When Congress passed the Chinese Exclusion Act of 1882, it froze the size of the Chinese immigrant population in the country. No new Chinese, except for a select few, including scholars and diplomats, were allowed into the country. Those already here were largely barred from citizenship. The act blocked Chinese men who had immigrated during the Gold Rush and the railroad boom of the late 19th century from reuniting with their families.
But when the great earthquake of 1906 hit San Francisco, lighting fires that leveled hundreds of city blocks, some Chinese immigrants sensed an opportunity.
By claiming to be citizens whose records had been lost in the destruction, they became free to travel to China; once there, they could either bring back blood relatives or sell their paperwork to others who would claim to be family members -- paper sons.
"About 80% to 90% of the 175,000 Chinese that came to America between 1910 and 1940 were paper sons," said Judy Yung, professor emeritus in Asian American Studies at UC Santa Cruz whose father was a paper son.
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But the legacy of the Chinese Exclusion Act and the paper son phenomenon lingers. The result is that a younger generation of Chinese Americans like Steve Yee grew up confused about and disconnected from their family history.
Yee said his father hid his secret so well that the family wondered if they would ever find out much about his real background. Joe Yee worked long hours at the family-owned grocery store and rarely talked to his children about himself or his past.
His children knew he served in World War II and was awarded a Bronze Star. They knew he traveled back to China once to wed their mother in an arranged marriage. And they knew he defeated discrimination by asking a white friend to buy their home and deed it to the family.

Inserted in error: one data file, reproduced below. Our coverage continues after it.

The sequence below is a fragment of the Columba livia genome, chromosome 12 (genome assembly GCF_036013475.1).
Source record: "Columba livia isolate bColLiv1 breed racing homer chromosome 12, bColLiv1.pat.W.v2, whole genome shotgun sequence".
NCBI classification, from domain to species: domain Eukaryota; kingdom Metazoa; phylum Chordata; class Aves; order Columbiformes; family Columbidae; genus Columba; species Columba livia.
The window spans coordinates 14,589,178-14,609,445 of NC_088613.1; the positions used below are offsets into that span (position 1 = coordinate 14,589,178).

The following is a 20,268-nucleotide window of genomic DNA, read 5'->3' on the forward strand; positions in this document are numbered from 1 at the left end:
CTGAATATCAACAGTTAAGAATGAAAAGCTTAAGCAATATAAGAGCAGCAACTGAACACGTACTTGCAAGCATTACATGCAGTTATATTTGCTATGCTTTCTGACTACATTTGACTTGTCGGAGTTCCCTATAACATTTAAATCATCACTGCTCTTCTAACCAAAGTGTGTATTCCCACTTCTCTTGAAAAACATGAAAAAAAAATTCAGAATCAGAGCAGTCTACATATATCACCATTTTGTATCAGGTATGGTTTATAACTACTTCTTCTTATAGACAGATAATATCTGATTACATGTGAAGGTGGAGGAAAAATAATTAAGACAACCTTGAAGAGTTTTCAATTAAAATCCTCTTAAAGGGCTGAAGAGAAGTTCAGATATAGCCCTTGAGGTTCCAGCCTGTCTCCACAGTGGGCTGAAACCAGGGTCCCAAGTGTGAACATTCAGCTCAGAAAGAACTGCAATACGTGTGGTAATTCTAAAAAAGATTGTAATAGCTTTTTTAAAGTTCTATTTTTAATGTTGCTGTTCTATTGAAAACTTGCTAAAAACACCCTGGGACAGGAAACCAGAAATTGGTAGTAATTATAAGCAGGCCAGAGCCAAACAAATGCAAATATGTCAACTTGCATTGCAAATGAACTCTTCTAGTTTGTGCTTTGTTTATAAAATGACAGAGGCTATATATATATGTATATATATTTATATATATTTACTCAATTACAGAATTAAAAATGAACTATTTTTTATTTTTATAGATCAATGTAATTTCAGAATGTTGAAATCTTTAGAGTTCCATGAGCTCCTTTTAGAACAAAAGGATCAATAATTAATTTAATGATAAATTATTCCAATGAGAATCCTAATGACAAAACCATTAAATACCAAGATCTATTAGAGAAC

Other than that, their father remained a mystery. He was not so much concerned about his children learning their Chinese roots as he was about their becoming Americans.
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For her own children's sake, Yee's sister Lillie Yee-Shiroi, 61, also wanted to learn more about her father's life and family history. There was so much basic information they didn't know. What was her father's real birth date? When did he arrive in San Francisco? On what boat?
"When my son was in fifth grade he had to do a family history project and make a family tree," recalled Yee-Shiroi, a retired social worker who married a Japanese
"On my husband's side there were all these relatives. On my side, besides my brothers and sisters, there was question mark, question mark, question mark."
I confess I've thought of the 'paper sons' as sort of ancient history -- I had not considered the lingering effects of that period of history on the families of 'paper sons.'
I think it's important for our adopted Chinese children to understand the history of the Chinese in America, not just the history of China. Though recent immigrants to America, our kids as Chinese-Americans need to be connected to the rich history of the Chinese in America, which is part of their history now, too. I've mentioned it before, but a great read for adults wishing to learn more is Iris Chang's Chinese in America.